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GOP signals Trump's payroll-tax cut in Republican coronavirus bill — for now

Top administration officials signaled on Monday night that a payroll-tax cut, a top priority for President TrumpDonald TrumpSanders: Reinstating SALT deduction 'sends a terrible, terrible message' GOP braces for wild week with momentous vote One quick asylum fix: How Garland can help domestic violence survivors MORE, is in the forthcoming Republican coronavirus aid proposal, at least for now.

Asked if the payroll-tax cut had to be in the Republican bill, Treasury Secretary Steven MnuchinSteven MnuchinDemocrats justified in filibustering GOP, says Schumer Yellen provides signature for paper currency Biden's name will not appear on stimulus checks, White House says MORE told reporters "it's in the bill."

"So we'll see," he added. "We look forward to meeting with everybody." 

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White House chief of staff Mark MeadowsMark MeadowsBoehner finally calls it as he sees it Stephen Miller launching group to challenge Democrats' policies through lawsuits A year with the coronavirus: How we got here MORE, asked about the payroll-tax cut, added that it "plans to be in it."

"I mean, that’s part of the proposal," he added.

The administration is pushing to include a payroll-tax cut in the fifth coronavirus aid package. Trump publicly pitched the idea during a meeting at the White House on Monday with Mnuchin, Meadows, House Minority Leader Kevin McCarthyKevin McCarthyGOP braces for wild week with momentous vote GOP divided over expected Cheney ouster McCarthy says he supports Stefanik for House GOP conference chair MORE (R-Calif.) and Senate Majority Leader Mitch McConnellAddison (Mitch) Mitchell McConnellGOP braces for wild week with momentous vote GOP divided over expected Cheney ouster Sunday shows - White House COVID-19 response coordinator says US is 'turning the corner' MORE (R-Ky.). 

"I think it's a very important thing. ...I think it's an incentive for companies to hire their workers back. ... A payroll-tax cut to me is very important," he told reporters. 

McCarthy told reporters after the meeting that the payroll-tax cut would be in the forthcoming GOP bill. Talk of including the payroll-tax cut in the Republican proposal is largely fluid, with a GOP bill not yet released.

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Republicans and the White House are still negotiating among themselves. Mnuchin and Meadows are set to brief the Republican conference during a closed-door Tuesday lunch. They will also meet again with a smaller group of GOP senators and have their first meeting with Senate Minority Leader Charles SchumerChuck SchumerSanders: Reinstating SALT deduction 'sends a terrible, terrible message' Biden to meet with GOP senators amid infrastructure push The Hill's Morning Report - Presented by Emergent BioSolutions - Upbeat jobs data, relaxed COVID-19 restrictions offer rosier US picture MORE (D-N.Y.) and House Speaker Nancy PelosiNancy PelosiSanders: Reinstating SALT deduction 'sends a terrible, terrible message' McCarthy says he supports Stefanik for House GOP conference chair Ode to Mother's Day MORE (D-Calif.).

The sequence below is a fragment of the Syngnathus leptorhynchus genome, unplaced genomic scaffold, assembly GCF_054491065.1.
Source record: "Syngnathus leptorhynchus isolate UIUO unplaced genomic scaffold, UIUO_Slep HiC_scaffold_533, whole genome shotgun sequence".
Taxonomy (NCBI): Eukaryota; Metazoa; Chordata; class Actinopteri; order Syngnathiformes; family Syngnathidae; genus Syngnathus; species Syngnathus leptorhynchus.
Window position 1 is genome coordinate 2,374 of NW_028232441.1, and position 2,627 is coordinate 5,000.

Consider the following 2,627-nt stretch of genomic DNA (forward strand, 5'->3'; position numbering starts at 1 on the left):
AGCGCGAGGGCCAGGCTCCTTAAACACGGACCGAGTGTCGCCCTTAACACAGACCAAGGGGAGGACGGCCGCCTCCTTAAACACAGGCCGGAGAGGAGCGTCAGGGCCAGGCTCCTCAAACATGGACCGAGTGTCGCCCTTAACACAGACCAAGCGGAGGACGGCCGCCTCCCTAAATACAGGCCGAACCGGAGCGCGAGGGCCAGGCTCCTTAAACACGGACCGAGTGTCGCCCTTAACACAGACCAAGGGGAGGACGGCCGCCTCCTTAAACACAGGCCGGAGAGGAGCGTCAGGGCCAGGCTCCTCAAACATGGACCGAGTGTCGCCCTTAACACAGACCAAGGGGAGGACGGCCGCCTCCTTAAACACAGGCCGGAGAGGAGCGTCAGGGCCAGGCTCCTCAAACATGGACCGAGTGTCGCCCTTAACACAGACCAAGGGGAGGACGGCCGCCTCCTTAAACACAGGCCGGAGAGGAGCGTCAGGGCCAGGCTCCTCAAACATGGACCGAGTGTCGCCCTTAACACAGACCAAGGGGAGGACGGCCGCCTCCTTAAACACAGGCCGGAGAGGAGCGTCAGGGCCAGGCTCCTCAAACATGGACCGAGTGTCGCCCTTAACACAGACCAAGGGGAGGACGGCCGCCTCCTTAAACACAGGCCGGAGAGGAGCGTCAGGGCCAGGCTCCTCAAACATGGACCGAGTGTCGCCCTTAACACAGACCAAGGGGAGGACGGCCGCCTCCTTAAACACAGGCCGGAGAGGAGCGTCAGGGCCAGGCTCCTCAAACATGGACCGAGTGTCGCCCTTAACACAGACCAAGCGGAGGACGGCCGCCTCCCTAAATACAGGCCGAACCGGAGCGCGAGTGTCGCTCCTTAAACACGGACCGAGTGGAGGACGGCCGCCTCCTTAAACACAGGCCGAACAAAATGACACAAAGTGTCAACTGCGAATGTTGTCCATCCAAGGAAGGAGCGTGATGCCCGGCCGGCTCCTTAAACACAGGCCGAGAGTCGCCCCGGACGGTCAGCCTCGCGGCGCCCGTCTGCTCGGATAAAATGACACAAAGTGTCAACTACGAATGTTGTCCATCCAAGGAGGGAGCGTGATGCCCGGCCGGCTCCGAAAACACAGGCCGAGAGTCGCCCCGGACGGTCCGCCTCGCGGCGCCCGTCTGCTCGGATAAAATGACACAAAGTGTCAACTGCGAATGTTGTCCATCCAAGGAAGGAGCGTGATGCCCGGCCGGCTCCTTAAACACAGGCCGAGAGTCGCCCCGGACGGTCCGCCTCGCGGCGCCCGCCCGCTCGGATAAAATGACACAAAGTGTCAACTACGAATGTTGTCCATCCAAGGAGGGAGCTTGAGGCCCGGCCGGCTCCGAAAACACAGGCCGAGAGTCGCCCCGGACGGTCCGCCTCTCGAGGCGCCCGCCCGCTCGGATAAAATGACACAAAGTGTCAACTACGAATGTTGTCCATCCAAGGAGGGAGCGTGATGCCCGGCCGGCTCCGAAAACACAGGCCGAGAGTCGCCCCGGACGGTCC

Sen. John ThuneJohn Randolph ThuneGOP braces for wild week with momentous vote Cheney fight stokes cries of GOP double standard for women Trump muddles Republican messaging on Afghanistan MORE (R-S.D.) said that he personally doesn't support including the payroll-tax cut in the next coronavirus aid package, but floated that it could be in the initial version of the Republican bill. 

"I would say that it is a big priority, as you know, for the President. And so his advocates, Mnuchin and Meadows and others, I think will probably try and ensure that it's at least included in the first draft," Thune said, before laughing. "Let's put it that way." 

Asked if that meant it could come out later, Thune added that "there are a lot of Republicans who don't like it for a lot of different reasons." 

McConnell said the talk on Tuesday would be focused on seeing "if we can develop kind of a common approach to this on our side." He sidestepped a question about including the payroll-tax cut. 

Several GOP senators, including Thune, indicated earlier Monday that they did not think including the payroll-tax cut was a good idea.

"Go to the fact that Social Security people think we're raiding the Social Security fund. And we are raiding it, but we have always put in general fund revenue in it so it is made whole. But that creates — it might create political problems — but it creates a public relations problem," Senate Finance Committee Chairman Chuck GrassleyChuck GrassleyGrassley asks Blinken to provide potential conflicts involving John Kerry Overnight Defense: Gillibrand makes new push for military sexual assault reform | US troops begin leaving Afghanistan | Biden budget delay pushes back annual defense policy bill Gillibrand makes new push for military sexual assault reform MORE (R-Iowa) told reporters.